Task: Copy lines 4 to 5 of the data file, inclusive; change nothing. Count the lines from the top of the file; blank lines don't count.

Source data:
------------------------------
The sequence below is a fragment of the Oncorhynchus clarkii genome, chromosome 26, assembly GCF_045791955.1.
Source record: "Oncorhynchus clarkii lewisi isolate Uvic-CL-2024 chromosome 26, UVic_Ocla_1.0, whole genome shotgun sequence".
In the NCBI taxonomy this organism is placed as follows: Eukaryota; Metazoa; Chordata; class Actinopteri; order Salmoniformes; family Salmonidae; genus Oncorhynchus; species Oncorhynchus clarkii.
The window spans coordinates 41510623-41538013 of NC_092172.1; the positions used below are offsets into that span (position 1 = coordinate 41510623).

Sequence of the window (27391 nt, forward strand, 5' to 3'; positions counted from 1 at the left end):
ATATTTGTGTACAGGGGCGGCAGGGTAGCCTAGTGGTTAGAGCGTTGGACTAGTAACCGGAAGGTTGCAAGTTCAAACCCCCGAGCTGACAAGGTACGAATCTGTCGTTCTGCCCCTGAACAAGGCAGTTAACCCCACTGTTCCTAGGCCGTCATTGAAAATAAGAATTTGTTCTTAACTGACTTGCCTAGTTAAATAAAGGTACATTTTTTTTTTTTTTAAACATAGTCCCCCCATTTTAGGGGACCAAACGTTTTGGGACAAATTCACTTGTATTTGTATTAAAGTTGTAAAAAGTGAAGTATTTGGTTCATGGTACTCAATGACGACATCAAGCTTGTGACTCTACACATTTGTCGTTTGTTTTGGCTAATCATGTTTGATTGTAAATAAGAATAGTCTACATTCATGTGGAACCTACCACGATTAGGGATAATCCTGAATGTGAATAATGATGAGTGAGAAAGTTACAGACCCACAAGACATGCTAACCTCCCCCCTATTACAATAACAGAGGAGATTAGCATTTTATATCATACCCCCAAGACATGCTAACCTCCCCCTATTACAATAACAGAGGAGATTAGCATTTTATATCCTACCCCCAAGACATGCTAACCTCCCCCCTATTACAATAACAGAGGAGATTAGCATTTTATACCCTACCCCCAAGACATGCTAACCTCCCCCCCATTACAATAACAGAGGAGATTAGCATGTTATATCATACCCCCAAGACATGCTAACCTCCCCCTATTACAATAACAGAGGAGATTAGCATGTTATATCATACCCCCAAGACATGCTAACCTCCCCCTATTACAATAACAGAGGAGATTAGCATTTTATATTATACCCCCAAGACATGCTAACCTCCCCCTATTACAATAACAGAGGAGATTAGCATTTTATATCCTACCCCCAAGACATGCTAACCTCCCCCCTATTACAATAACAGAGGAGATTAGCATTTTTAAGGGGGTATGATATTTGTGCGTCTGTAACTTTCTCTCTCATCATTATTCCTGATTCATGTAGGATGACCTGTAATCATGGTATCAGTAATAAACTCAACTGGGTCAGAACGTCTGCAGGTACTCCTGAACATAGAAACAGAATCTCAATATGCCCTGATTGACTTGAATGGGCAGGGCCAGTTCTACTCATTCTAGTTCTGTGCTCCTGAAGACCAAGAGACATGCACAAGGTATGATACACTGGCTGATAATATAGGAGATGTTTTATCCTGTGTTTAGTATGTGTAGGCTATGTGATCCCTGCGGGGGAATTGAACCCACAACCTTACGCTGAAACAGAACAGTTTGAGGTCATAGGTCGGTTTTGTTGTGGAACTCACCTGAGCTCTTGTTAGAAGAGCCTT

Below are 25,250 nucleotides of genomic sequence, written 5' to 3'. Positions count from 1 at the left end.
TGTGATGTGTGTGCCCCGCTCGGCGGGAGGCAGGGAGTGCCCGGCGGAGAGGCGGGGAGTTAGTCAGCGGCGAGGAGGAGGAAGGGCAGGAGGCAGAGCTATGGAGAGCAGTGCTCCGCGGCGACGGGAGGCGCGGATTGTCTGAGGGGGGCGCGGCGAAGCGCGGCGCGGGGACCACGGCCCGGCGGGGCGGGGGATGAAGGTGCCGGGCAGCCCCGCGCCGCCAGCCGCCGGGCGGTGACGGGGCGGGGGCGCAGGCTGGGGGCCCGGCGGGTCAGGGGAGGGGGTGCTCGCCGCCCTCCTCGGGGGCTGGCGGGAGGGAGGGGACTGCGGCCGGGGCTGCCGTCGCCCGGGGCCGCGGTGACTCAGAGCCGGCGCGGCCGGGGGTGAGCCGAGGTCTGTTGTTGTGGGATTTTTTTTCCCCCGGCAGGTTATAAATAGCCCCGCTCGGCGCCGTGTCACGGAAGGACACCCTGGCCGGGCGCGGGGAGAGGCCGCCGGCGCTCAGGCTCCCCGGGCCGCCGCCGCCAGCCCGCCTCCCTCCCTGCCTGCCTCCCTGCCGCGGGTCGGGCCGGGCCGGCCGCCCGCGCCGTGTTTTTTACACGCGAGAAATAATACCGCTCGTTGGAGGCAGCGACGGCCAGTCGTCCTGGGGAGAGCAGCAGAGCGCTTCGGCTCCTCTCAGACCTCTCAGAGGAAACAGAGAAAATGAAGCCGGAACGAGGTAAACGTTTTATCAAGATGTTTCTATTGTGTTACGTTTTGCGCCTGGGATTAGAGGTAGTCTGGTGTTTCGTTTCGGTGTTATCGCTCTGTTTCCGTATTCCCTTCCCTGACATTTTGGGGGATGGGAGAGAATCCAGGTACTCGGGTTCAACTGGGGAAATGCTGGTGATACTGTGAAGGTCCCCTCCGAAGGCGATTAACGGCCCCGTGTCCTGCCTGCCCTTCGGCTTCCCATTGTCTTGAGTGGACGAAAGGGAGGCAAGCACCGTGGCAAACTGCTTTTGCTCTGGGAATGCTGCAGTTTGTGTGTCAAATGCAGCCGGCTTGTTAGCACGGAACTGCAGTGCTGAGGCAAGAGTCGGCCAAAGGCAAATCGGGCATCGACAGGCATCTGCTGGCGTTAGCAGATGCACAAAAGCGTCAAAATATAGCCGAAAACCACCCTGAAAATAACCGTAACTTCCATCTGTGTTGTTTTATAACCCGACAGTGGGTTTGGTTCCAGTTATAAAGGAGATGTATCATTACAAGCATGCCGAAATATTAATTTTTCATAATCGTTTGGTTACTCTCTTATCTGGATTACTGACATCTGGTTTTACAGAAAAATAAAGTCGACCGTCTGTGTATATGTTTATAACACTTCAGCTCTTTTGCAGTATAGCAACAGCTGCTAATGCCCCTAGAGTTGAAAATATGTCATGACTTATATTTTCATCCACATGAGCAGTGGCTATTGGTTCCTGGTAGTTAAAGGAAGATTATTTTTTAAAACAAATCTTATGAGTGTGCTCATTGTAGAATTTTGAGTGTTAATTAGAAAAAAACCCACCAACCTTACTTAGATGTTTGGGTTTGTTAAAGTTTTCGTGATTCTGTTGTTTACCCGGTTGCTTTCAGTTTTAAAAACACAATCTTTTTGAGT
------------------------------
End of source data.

The window spans coordinates 41510623-41538013 of NC_092172.1; the positions used below are offsets into that span (position 1 = coordinate 41510623).

Sequence of the window (27391 nt, forward strand, 5' to 3'; positions counted from 1 at the left end):